A while back I met with a client that was considering overhauling their BI. They asked me if the traditional data warehousing still makes sense or should they consider a logical data warehouse, Big Data, or some other “modern variant”. This newsletter discusses where data warehousing is going and explains how different data architectures complement instead of compete with each other.
QUO VADIS DATA WAREHOUSE?
The following diagram illustrates the “classic” BI architecture consisting of source data, data staging, data warehouse, data model, and presentation layers (click to enlarge the image).
Yes, not only is the data warehouse not obsolete, but it plays a central role in this architectural stack. Almost always data needs to be imported, cleansed and transformed before it can be analyzed. The ETL effort typically takes 60-80% percent of BI implementation effort. And, currently there isn’t a better way to store the transformed data than to have a central data repository, typically referred to as a “data warehouse”.
That’s because a data warehouse database is specifically designed for analytics.
Ideally, most or even all of dimensional data should be centrally managed by business users (data stewards) outside the data warehouse. However, the unfortunate truth is that not many companies invest in master data management. Instead, they kick the data quality can down the road and pay much higher data quality later but this is a topic for another newsletter. A well-thought architecture should also include a data model (semantic) layer, whose purpose and advantages I’ve outlined in my “Why Semantic Layer?” newsletter.
Irrespective of the huge vendor propaganda surrounding Big Data, based on my experience most of you still tackle much smaller datasets (usually in the range of millions or billions at worst). This is not Big Data since a single (SMP) database server can accommodate such datasets. This is a good news for you because Big Data typically equates big headaches. For those of you who truly have Big Data, its implementation should complement, instead of replace, your data warehouse. Even though the advancements in the popular Big Data technologies are removing or mitigating some of the Big Data concerns, such as slow queries, these technologies are still “write-once, read many”, meaning that they are not designed for ETL and data changes.
Moreover, a core tenant of data warehousing is providing a user-friendly schema that supports ad-hoc reporting and self-service BI requirements. By contrast, BI Data is typically implemented as a “data lake” where data is simply parked without any transformation. For more information about Big Data and how it can fit into your BI architecture, read my Big Data newsletter.
LOGICAL DATA WAREHOUSE
Recently, logical data warehouses (LDW) have gained some traction and backing from vendors, including Composite (acquired by Cisco), Denado, and others. Logical data warehousing is also known as data federation and data virtualization. The idea is simple – consolidate and share the data in a controlled manner to all users and applications across the enterprise. Data is made available as virtual views on top of existing data sources, with additional features, such as discovery and caching. Again, the goal here is not to replace the traditional data warehouse, but make its data, plus the data from other systems, readily available for self-service BI and/or custom applications.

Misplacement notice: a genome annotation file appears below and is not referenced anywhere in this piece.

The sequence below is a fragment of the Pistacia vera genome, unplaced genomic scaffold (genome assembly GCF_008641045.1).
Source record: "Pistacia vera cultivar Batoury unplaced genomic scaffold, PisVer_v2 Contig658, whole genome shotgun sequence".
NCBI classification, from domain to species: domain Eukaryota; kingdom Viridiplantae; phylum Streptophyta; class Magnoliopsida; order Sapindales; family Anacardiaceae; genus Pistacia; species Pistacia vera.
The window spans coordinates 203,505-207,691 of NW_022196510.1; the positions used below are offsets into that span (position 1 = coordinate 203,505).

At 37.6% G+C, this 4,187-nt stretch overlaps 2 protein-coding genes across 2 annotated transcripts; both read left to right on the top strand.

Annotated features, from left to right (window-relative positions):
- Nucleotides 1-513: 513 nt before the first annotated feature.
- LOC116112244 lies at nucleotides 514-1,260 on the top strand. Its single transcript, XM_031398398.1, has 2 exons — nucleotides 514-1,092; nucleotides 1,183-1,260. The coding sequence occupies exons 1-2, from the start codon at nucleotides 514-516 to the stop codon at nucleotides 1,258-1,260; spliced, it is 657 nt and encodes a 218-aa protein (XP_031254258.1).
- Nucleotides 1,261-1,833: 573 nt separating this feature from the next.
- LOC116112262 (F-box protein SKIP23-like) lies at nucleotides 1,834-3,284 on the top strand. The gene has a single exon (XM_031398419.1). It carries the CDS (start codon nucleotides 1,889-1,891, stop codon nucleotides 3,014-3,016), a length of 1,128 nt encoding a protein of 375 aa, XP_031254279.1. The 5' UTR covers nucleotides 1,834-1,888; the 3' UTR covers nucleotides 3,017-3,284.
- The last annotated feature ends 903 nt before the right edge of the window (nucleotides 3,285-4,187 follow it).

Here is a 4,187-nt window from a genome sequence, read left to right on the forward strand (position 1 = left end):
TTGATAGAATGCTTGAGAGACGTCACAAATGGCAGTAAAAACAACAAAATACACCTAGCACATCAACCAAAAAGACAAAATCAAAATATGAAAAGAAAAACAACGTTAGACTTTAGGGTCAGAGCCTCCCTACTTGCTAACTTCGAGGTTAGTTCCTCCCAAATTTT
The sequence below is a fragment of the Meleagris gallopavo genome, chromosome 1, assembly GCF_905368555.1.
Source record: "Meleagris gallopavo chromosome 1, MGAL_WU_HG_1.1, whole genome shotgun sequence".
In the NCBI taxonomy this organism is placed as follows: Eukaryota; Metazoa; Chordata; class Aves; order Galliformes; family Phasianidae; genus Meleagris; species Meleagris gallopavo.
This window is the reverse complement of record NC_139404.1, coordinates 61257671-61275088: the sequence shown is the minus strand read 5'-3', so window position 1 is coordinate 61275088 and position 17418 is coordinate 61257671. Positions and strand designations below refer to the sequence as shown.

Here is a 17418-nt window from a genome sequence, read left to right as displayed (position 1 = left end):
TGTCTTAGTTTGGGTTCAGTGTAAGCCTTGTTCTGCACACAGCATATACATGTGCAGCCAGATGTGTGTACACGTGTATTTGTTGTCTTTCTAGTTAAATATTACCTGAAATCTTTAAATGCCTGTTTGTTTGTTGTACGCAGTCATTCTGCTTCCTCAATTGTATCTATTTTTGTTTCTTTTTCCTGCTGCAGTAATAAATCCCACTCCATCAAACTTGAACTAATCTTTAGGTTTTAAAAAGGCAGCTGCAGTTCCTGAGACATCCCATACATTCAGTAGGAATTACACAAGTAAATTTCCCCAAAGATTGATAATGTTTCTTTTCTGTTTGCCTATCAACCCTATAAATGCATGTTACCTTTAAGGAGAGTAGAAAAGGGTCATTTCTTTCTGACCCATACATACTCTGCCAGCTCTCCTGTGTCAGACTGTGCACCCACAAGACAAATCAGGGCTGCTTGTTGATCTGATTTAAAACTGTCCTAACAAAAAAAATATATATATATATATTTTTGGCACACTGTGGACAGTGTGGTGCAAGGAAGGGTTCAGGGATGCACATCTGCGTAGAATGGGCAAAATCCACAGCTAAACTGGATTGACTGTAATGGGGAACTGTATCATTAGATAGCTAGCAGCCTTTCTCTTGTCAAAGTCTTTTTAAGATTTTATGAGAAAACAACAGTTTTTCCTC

Logical data warehousing is at a very early stage of adoption. In my opinion, the companies that will benefit most of it are large organizations with many data repositories, where data availability is a major barrier for enabling self-service BI. If you believe that your organization might benefit from a Logical Data Warehouse, you might not need to make a major investment. If your organization has an Office 365 Power BI subscription, your first step could be leveraging the Power Query capabilities for dataset sharing and discovery. This process can work like this:
- Designated users promote virtual views in the form of Power Query queries to Office 365.
- A data steward verifies and approves these datasets.
- Once signed in to Office 365, other users can search, preview these queries, and import the associated data in self-service BI models.
The following snapshot shows how a business user can search and preview a published query that returns Product List data.
One caveat is that these shared queries are currently Power Query-specific and they can only consumed by Microsoft self-service BI tools, which currently include Excel and Power BI Designer. I recommended to Microsoft to expose shared queries as ODATA feeds to enable additional integration scenarios.
Self-service BI allows power users to create their own data models by using specialized tools, such as Power Pivot, Tableau, QlikView, and so on. Despite what some “pure” self-service BI vendors proclaim, self-service BI is not a replacement for data warehousing. In fact, a data warehouse is often a prerequisite and a major enabler for self-service BI. That’s because a data warehouse provides consumers with clean and trusted data that can be further enriched with external data
As you’d agree, the BI landscape is fast-moving and it might be overwhelming. As a Microsoft Gold Partner and premier BI firm, you can trust us to help you plan and implement your data analytics projects.
President and Owner
Prologika, LLC | Making Sense of Data
Microsoft Partner | Gold Data Analytics
EVENTS & RESOURCES
PASS Data Analytics Conference, April 20-22, Santa Clara, California
Atlanta BI Group: Overview of R by Neal Waterstreet on March 30th
Friendlier Data Profiling with the SSIS Data Profiler Task by Julie Smith on April 27th
SQL Saturday Atlanta on May 16th